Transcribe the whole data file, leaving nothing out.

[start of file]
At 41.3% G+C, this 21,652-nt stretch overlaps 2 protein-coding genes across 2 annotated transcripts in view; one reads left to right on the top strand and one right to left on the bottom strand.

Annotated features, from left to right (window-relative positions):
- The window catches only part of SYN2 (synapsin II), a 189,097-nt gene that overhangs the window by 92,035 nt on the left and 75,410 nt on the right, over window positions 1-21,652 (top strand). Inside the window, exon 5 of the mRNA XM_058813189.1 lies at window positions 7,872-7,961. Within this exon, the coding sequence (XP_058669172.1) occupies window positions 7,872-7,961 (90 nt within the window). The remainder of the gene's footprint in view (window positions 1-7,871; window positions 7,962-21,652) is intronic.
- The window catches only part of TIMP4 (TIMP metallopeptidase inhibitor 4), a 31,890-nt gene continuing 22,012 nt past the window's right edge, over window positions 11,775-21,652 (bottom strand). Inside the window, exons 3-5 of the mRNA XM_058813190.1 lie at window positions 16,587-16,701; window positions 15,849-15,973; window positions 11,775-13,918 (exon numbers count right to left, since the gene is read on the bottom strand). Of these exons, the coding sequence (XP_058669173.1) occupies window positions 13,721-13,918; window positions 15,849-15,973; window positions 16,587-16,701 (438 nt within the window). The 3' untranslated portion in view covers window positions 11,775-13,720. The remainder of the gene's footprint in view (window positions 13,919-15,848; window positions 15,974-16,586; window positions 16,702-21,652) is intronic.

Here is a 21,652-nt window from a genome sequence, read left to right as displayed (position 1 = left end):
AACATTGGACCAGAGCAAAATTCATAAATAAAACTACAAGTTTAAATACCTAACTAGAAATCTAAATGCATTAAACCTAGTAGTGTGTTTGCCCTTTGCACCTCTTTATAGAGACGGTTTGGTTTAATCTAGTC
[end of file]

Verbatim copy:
At 41.3% G+C, this 21,652-nt stretch overlaps 2 protein-coding genes across 2 annotated transcripts in view; one reads left to right on the top strand and one right to left on the bottom strand.

Annotated features, from left to right (window-relative positions):
- The window catches only part of SYN2 (synapsin II), a 189,097-nt gene that overhangs the window by 92,035 nt on the left and 75,410 nt on the right, over window positions 1-21,652 (top strand). Inside the window, exon 5 of the mRNA XM_058813189.1 lies at window positions 7,872-7,961. Within this exon, the coding sequence (XP_058669172.1) occupies window positions 7,872-7,961 (90 nt within the window). The remainder of the gene's footprint in view (window positions 1-7,871; window positions 7,962-21,652) is intronic.
- The window catches only part of TIMP4 (TIMP metallopeptidase inhibitor 4), a 31,890-nt gene continuing 22,012 nt past the window's right edge, over window positions 11,775-21,652 (bottom strand). Inside the window, exons 3-5 of the mRNA XM_058813190.1 lie at window positions 16,587-16,701; window positions 15,849-15,973; window positions 11,775-13,918 (exon numbers count right to left, since the gene is read on the bottom strand). Of these exons, the coding sequence (XP_058669173.1) occupies window positions 13,721-13,918; window positions 15,849-15,973; window positions 16,587-16,701 (438 nt within the window). The 3' untranslated portion in view covers window positions 11,775-13,720. The remainder of the gene's footprint in view (window positions 13,919-15,848; window positions 15,974-16,586; window positions 16,702-21,652) is intronic.

Here is a 21,652-nt window from a genome sequence, read left to right as displayed (position 1 = left end):
AACATTGGACCAGAGCAAAATTCATAAATAAAACTACAAGTTTAAATACCTAACTAGAAATCTAAATGCATTAAACCTAGTAGTGTGTTTGCCCTTTGCACCTCTTTATAGAGACGGTTTGGTTTAATCTAGTC